I knew parenting could get messy. But I had no idea how messy.
Hey, I’m a modern dad. I’ve changed my share of dirty diapers. I’ve been thrown up on.
But I wasn’t prepared to deal with two gigantic catfish in my bathtub.
In the spring of 2002, I suffered a severe back injury that put me flat on my back for a month. It hurt too much to sleep in my bed, so I spent the better part of a month on the sofa in our living room. Near the end of the month I had recovered enough to where I could hobble around, but I still walked like a bent-over, 90-year-old man.
It was at this time that my son and daughter decided to discover the joys of fishing in a nearby catfish pond. The pond belonged to our neighbor, and he gave Chris and Charlene permission to come over and fish anytime they wanted to. Since Dad was incapacitated, it seemed like a good way to pass the time.
My 13-year-old son Chris headed over to the pond with some fishing gear that a friend had given him. Not to be left out, nine-year-old Charlene tagged along with her little Mickey Mouse fishing rod.
Now there are three things that you have to know before we go any further with this story. First, I am not an outdoorsman. To the best of my recollection, I’ve caught exactly one fish in the entire 56 years I’ve lived on this planet. And that was by sheer luck.
Second, this particular pond was stocked with catfish that were fed—regularly.
Third, nobody had fished this pond in years.
So, I lay comfortably on my sofa that summer evening, resting in the knowledge that my children were engaged in an activity that I wouldn’t be caught dead doing. And since neither of them had been fishing before, I expected they’d come back empty-handed.
It wasn’t long before my son burst through the front door carrying a huge catfish. He ran past me and deposited the fish in our bathtub. I tried to ask him what happened, but he ran back out the door, yelling, “I’ve got to go help Sis! Wait till you see hers.”
A few minutes later they came through the door carrying a catfish the approximate size of Rhode Island.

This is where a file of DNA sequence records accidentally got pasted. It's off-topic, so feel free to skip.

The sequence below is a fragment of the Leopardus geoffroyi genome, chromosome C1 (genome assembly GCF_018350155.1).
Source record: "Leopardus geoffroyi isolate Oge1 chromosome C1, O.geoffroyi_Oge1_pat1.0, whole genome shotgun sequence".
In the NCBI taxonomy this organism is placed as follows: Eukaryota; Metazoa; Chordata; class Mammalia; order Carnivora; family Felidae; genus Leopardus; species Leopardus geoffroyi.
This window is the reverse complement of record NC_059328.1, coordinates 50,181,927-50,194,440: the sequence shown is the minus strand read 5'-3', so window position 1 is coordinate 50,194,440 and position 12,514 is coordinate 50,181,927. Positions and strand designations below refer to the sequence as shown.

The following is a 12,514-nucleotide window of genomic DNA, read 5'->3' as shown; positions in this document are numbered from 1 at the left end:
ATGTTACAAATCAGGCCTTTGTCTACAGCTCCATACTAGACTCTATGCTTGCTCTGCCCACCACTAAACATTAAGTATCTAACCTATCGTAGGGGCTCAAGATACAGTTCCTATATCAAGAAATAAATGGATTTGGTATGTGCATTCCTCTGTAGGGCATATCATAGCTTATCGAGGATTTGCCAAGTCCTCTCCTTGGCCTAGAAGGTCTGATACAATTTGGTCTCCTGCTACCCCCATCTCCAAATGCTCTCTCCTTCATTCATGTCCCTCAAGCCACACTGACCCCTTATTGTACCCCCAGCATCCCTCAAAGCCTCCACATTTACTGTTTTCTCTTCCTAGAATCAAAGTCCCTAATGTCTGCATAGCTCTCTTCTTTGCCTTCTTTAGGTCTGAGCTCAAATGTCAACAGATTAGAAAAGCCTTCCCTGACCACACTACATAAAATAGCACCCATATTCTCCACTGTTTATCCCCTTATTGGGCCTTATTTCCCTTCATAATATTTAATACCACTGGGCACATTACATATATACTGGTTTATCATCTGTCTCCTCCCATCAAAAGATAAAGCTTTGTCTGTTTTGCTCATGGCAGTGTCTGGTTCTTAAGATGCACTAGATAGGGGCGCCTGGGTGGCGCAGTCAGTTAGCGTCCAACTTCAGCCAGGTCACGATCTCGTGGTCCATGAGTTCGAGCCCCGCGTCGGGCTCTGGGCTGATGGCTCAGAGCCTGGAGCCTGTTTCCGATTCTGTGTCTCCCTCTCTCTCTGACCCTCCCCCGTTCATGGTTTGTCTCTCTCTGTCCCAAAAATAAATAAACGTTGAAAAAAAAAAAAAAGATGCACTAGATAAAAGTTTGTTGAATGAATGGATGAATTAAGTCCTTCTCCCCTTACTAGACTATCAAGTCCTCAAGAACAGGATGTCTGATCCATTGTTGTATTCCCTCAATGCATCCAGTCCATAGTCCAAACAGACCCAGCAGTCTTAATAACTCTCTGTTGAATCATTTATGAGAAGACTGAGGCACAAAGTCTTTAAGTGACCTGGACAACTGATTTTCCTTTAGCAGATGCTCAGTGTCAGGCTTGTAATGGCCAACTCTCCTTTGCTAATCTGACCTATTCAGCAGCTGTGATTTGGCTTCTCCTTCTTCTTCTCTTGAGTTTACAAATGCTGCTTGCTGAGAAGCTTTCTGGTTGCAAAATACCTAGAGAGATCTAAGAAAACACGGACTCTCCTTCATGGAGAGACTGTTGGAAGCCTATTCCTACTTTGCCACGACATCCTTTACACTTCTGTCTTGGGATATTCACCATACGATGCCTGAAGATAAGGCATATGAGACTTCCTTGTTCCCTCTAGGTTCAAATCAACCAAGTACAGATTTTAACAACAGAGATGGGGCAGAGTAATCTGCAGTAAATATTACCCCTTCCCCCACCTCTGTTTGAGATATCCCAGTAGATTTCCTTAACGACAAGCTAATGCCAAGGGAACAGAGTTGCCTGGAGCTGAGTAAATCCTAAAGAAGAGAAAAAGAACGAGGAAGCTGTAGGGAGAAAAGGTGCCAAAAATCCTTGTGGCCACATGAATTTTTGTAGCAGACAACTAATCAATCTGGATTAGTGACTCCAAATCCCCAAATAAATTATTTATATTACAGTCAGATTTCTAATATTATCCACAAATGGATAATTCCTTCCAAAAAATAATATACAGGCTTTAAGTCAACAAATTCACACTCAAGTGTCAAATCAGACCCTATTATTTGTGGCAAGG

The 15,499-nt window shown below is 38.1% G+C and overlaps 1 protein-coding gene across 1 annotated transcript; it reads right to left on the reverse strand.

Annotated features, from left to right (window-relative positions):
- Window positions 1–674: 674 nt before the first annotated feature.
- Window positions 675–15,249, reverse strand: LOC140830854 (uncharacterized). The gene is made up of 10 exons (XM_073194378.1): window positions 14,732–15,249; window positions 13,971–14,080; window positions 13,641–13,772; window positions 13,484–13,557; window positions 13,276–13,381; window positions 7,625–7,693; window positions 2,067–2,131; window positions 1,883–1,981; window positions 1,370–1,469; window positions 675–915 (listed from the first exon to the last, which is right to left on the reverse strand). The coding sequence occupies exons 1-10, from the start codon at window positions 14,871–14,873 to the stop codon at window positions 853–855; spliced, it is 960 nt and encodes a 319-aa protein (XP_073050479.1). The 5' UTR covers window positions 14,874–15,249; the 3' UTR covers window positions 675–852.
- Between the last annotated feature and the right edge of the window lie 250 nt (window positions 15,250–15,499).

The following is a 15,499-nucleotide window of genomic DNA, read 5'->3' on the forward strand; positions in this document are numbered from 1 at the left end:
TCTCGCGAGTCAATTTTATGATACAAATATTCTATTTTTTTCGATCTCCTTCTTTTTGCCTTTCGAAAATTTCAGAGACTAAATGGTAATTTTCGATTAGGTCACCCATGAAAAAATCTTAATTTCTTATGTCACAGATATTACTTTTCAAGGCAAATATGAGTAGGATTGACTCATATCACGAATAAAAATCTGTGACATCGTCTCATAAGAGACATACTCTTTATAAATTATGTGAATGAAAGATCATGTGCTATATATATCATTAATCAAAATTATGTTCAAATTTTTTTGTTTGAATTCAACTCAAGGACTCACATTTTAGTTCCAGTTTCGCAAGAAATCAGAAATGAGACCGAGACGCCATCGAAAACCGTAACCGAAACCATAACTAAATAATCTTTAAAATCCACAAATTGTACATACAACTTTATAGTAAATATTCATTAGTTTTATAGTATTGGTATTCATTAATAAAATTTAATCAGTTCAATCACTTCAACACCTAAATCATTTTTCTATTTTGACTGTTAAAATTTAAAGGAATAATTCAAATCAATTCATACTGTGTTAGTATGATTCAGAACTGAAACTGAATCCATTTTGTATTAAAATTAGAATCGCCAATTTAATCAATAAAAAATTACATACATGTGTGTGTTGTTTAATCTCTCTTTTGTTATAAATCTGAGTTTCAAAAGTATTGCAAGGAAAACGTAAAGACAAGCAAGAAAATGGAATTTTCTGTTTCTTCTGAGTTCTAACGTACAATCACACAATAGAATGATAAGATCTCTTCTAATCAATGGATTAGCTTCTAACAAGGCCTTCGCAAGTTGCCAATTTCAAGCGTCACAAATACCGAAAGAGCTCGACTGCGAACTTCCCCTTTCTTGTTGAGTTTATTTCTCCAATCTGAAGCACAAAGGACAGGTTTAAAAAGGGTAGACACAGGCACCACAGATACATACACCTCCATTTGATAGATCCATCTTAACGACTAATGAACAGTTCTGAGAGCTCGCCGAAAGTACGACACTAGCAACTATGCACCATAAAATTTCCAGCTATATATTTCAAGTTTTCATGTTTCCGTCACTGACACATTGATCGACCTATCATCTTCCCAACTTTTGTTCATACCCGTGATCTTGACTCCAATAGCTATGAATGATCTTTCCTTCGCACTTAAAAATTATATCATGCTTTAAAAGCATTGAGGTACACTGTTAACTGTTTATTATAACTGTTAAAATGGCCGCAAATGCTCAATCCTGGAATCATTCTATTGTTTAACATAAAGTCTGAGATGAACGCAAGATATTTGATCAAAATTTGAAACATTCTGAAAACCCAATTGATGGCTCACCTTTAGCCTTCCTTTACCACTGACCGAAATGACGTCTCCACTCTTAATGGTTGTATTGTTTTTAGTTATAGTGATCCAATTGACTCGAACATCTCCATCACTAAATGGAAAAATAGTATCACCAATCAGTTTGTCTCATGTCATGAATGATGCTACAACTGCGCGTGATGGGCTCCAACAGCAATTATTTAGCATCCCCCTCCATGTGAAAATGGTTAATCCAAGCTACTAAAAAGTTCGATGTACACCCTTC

Along with the catfish came my nine-year-old daughter, beaming with pride.
They deposited the second fish in our bathtub and then went back to the neighbor’s to retrieve their fishing gear.
“Those fish aren’t staying in the bathtub,” she said.
I don’t remember what else she said, but it was pretty clear she had no intention of cleaning the catfish. My son had never cleaned a fish before, so I couldn’t pass the buck to him. And so, even though I still couldn’t stand up straight, when my kids got home I was going to have to clean two gargantuan catfish.
Two problems: One, I had no earthly idea how to do it. And, two, the whole idea made me nauseous.
Knowing that my wife would never agree to turning our bathtub into an aquarium, I did the only thing that a geeky, non-outdoorsman could do in that situation.
I turned to the Internet.
A quick Google search on “how to clean catfish” took me to a Web site with step-by-step instructions—and photographs. I won’t go into the details, but the procedure was somewhat reminiscent of Nightmare on Elm Street. Nevertheless, I knew that this was a time that I was going to have to step up and get messy.
So when my children returned, I took the necessary utensils, hobbled out to the front porch with kids and catfish in tow, and got ready to clean the catfish.
Before I started, I looked my son in the eye and said, “Watch carefully. I’m only doing this once!”
By the time the sun went down, the catfish were cleaned and filleted, I was back on my sofa, and my children were delighted. Charlene was particularly happy because her fish was bigger than her brother’s.
I’d cleaned my first catfish. I also learned a lesson about being a dad that day.
Sooner or later, in order to be a dad you’re going to have to leave your comfort zone and get messy. What it means to “get messy” will be different for each person. It usually involves something you normally wouldn’t be caught dead doing.
But if you love your kids, you’ll push yourself out of your comfort zone and get messy.
And when you do, you’ll connect with them.
[Photo Credit: Raymond Gregory, istockphoto.com]